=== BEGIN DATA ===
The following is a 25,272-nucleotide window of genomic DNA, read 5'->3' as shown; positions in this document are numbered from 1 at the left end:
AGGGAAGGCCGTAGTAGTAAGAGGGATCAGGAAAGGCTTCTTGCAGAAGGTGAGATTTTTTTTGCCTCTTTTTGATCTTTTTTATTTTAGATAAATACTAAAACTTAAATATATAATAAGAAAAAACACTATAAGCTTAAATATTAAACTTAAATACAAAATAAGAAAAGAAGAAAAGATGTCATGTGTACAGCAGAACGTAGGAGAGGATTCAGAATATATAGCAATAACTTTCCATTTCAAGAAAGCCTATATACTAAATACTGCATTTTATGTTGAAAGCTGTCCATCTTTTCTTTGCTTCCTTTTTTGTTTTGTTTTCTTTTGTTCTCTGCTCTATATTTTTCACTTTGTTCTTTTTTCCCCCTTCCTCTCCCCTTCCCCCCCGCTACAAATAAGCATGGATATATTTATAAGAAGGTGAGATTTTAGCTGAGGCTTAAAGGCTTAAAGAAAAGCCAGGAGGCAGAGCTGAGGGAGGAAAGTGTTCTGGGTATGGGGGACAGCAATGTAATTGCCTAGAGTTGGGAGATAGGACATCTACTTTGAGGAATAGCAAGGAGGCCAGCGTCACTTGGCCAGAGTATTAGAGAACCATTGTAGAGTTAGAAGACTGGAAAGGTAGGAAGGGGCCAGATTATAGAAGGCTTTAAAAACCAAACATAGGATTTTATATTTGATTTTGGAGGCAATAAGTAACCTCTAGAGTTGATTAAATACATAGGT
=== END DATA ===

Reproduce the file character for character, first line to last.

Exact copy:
The following is a 25,272-nucleotide window of genomic DNA, read 5'->3' as shown; positions in this document are numbered from 1 at the left end:
AGGGAAGGCCGTAGTAGTAAGAGGGATCAGGAAAGGCTTCTTGCAGAAGGTGAGATTTTTTTTGCCTCTTTTTGATCTTTTTTATTTTAGATAAATACTAAAACTTAAATATATAATAAGAAAAAACACTATAAGCTTAAATATTAAACTTAAATACAAAATAAGAAAAGAAGAAAAGATGTCATGTGTACAGCAGAACGTAGGAGAGGATTCAGAATATATAGCAATAACTTTCCATTTCAAGAAAGCCTATATACTAAATACTGCATTTTATGTTGAAAGCTGTCCATCTTTTCTTTGCTTCCTTTTTTGTTTTGTTTTCTTTTGTTCTCTGCTCTATATTTTTCACTTTGTTCTTTTTTCCCCCTTCCTCTCCCCTTCCCCCCCGCTACAAATAAGCATGGATATATTTATAAGAAGGTGAGATTTTAGCTGAGGCTTAAAGGCTTAAAGAAAAGCCAGGAGGCAGAGCTGAGGGAGGAAAGTGTTCTGGGTATGGGGGACAGCAATGTAATTGCCTAGAGTTGGGAGATAGGACATCTACTTTGAGGAATAGCAAGGAGGCCAGCGTCACTTGGCCAGAGTATTAGAGAACCATTGTAGAGTTAGAAGACTGGAAAGGTAGGAAGGGGCCAGATTATAGAAGGCTTTAAAAACCAAACATAGGATTTTATATTTGATTTTGGAGGCAATAAGTAACCTCTAGAGTTGATTAAATACATAGGT